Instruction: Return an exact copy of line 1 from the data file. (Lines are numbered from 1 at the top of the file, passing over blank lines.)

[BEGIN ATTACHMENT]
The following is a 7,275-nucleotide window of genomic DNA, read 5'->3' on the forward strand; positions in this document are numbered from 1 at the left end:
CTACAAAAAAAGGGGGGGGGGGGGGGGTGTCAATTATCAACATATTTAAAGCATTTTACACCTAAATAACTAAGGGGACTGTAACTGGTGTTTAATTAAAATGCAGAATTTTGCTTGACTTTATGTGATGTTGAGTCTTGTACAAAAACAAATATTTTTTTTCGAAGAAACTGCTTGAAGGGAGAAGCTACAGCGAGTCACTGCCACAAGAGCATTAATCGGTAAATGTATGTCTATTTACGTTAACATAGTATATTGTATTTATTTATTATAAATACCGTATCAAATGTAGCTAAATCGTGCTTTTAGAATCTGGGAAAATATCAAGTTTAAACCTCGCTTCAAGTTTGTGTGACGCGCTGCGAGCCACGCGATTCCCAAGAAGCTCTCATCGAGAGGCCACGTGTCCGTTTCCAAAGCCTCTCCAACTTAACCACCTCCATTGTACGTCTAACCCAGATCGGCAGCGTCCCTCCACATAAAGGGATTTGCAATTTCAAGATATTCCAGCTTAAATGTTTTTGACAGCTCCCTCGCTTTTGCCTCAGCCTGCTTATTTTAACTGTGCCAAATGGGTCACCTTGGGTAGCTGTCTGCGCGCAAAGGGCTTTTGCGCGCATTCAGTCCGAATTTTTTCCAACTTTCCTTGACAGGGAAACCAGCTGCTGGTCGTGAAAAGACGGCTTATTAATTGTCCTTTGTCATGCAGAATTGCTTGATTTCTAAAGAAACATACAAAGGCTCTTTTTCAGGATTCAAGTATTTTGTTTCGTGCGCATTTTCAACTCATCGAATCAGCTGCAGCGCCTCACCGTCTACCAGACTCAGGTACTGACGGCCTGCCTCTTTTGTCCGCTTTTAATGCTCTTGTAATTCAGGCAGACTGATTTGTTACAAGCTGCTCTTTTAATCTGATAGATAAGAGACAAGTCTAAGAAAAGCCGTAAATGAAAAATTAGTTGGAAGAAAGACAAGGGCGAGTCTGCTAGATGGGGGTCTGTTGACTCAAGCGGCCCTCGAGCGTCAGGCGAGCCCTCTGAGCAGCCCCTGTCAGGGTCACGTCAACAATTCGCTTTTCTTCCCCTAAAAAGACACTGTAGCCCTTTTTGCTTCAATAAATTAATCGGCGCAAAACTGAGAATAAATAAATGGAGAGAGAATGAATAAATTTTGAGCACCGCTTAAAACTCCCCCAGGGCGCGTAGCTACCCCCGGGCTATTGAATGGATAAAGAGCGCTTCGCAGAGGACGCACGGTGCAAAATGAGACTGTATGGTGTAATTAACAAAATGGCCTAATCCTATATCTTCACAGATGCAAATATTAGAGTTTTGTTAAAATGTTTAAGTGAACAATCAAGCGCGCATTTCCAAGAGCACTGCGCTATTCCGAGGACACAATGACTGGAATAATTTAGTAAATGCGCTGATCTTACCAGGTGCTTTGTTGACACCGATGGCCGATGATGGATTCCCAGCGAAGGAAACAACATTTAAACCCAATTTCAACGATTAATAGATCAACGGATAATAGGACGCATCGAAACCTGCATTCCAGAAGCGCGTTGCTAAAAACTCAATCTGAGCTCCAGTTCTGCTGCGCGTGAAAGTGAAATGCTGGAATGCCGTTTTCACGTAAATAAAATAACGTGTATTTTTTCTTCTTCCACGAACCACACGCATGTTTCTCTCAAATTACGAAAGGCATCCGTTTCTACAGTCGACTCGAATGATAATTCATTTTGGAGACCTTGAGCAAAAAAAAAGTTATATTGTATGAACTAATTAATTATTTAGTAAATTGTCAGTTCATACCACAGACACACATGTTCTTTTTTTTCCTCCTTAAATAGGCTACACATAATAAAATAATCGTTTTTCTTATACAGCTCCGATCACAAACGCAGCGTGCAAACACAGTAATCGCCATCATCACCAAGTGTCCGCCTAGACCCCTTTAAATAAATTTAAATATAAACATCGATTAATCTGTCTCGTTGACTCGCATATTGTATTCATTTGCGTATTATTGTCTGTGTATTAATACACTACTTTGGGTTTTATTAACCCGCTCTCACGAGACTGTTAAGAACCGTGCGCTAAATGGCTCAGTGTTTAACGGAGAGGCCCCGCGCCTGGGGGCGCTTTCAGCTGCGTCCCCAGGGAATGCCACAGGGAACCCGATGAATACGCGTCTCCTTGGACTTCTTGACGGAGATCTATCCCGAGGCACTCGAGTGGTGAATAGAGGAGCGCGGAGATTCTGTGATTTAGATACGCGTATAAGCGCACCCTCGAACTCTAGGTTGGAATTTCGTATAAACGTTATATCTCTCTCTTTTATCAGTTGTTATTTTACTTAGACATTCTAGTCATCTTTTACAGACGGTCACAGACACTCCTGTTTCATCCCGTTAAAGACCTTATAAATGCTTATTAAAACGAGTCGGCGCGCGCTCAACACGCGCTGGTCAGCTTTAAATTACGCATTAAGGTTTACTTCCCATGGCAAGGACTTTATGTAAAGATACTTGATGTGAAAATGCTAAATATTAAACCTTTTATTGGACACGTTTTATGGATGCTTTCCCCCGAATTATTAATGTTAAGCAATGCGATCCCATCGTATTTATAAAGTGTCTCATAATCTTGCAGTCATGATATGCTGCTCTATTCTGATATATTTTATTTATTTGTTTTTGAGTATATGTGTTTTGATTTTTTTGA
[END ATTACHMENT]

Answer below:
The following is a 7,275-nucleotide window of genomic DNA, read 5'->3' on the forward strand; positions in this document are numbered from 1 at the left end: